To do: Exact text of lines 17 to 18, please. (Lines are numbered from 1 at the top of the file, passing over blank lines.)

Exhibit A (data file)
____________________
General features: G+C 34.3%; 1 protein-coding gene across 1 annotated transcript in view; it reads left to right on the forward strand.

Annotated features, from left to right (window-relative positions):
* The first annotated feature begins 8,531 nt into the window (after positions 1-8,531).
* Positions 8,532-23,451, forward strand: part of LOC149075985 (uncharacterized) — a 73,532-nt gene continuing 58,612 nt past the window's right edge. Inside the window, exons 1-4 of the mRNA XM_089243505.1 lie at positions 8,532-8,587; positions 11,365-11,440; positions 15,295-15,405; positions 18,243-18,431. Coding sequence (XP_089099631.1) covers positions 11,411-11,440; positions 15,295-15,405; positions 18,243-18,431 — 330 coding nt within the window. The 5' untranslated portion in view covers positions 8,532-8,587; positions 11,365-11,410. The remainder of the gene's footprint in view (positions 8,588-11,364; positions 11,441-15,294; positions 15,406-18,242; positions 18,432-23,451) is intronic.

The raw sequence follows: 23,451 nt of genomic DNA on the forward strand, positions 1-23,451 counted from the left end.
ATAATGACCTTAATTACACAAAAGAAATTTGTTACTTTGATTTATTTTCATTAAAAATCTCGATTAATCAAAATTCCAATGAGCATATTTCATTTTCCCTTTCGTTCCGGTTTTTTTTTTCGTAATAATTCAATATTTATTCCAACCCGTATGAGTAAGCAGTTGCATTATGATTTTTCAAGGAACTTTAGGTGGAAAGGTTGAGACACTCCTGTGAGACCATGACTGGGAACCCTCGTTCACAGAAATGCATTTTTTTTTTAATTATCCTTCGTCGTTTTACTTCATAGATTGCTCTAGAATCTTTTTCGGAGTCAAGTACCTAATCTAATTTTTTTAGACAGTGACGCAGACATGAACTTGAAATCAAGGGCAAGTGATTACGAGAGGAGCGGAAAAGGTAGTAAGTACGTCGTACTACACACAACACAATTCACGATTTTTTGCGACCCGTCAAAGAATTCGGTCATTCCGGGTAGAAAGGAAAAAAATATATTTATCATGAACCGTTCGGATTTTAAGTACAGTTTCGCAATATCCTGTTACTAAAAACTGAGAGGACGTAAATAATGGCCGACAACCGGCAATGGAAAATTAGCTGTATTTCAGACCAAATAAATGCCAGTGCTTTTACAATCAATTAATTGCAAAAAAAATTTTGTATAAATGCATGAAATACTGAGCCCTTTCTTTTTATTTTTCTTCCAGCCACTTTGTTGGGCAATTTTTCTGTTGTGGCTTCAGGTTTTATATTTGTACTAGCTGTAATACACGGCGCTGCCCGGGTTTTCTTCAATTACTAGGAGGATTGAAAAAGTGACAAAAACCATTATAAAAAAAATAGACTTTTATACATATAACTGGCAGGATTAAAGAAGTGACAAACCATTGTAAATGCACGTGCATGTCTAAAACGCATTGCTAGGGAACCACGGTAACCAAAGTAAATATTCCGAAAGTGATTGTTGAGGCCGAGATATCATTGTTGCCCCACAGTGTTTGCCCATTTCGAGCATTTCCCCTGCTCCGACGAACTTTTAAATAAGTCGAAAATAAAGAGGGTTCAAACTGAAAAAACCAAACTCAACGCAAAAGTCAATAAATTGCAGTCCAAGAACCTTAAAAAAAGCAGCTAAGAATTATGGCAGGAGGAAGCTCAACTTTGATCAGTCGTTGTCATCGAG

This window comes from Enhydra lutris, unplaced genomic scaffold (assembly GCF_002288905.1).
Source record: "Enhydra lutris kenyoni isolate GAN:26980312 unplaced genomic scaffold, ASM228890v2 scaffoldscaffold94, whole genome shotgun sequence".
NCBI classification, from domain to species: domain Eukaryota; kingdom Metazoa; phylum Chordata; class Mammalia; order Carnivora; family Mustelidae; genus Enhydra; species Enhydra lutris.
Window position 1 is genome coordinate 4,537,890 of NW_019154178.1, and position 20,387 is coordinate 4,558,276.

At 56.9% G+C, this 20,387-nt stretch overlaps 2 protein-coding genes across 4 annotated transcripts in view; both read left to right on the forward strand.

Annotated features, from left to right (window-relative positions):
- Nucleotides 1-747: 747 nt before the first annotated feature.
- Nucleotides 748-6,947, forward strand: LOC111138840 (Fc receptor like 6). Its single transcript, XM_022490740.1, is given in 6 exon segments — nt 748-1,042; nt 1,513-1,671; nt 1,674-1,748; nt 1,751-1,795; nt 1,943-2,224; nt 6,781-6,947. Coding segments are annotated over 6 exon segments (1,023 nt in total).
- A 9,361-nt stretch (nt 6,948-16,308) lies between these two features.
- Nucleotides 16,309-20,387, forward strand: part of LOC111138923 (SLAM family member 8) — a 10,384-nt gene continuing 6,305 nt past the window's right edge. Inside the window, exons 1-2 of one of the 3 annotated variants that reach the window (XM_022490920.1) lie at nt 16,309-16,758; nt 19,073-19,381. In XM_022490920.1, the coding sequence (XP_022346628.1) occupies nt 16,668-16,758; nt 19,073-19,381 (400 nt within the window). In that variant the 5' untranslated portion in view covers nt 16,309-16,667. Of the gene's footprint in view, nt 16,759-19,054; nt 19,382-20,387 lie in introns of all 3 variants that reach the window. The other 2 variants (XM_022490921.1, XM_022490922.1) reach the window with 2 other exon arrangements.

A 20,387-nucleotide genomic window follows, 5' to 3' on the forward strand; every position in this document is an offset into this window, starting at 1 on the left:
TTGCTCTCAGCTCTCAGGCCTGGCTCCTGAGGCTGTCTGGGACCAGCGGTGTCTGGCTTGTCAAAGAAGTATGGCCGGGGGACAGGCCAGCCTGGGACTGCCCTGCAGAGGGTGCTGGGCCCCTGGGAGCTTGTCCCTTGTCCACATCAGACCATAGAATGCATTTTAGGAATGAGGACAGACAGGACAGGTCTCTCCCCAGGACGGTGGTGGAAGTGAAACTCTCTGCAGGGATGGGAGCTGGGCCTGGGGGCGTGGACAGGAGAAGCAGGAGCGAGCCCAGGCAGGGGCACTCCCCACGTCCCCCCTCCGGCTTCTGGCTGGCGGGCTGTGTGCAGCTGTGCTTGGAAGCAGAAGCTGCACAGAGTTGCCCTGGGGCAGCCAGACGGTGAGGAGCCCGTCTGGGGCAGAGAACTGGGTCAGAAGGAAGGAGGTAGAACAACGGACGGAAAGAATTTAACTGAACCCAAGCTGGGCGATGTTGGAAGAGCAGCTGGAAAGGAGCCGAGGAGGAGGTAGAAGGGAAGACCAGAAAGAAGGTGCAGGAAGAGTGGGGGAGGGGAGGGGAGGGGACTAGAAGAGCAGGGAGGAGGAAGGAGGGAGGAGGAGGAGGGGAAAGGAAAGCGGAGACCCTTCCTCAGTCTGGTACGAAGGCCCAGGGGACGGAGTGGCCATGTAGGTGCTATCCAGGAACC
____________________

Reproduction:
A 20,387-nucleotide genomic window follows, 5' to 3' on the forward strand; every position in this document is an offset into this window, starting at 1 on the left:
TTGCTCTCAGCTCTCAGGCCTGGCTCCTGAGGCTGTCTGGGACCAGCGGTGTCTGGCTTGTCAAAGAAGTATGGCCGGGGGACAGGCCAGCCTGGGACTGCCCTGCAGAGGGTGCTGGGCCCCTGGGAGCTTGTCCCTTGTCCACATCAGACCATAGAATGCATTTTAGGAATGAGGACAGACAGGACAGGTCTCTCCCCAGGACGGTGGTGGAAGTGAAACTCTCTGCAGGGATGGGAGCTGGGCCTGGGGGCGTGGACAGGAGAAGCAGGAGCGAGCCCAGGCAGGGGCACTCCCCACGTCCCCCCTCCGGCTTCTGGCTGGCGGGCTGTGTGCAGCTGTGCTTGGAAGCAGAAGCTGCACAGAGTTGCCCTGGGGCAGCCAGACGGTGAGGAGCCCGTCTGGGGCAGAGAACTGGGTCAGAAGGAAGGAGGTAGAACAACGGACGGAAAGAATTTAACTGAACCCAAGCTGGGCGATGTTGGAAGAGCAGCTGGAAAGGAGCCGAGGAGGAGGTAGAAGGGAAGACCAGAAAGAAGGTGCAGGAAGAGTGGGGGAGGGGAGGGGAGGGGACTAGAAGAGCAGGGAGGAGGAAGGAGGGAGGAGGAGGAGGGGAAAGGAAAGCGGAGACCCTTCCTCAGTCTGGTACGAAGGCCCAGGGGACGGAGTGGCCATGTAGGTGCTATCCAGGAACC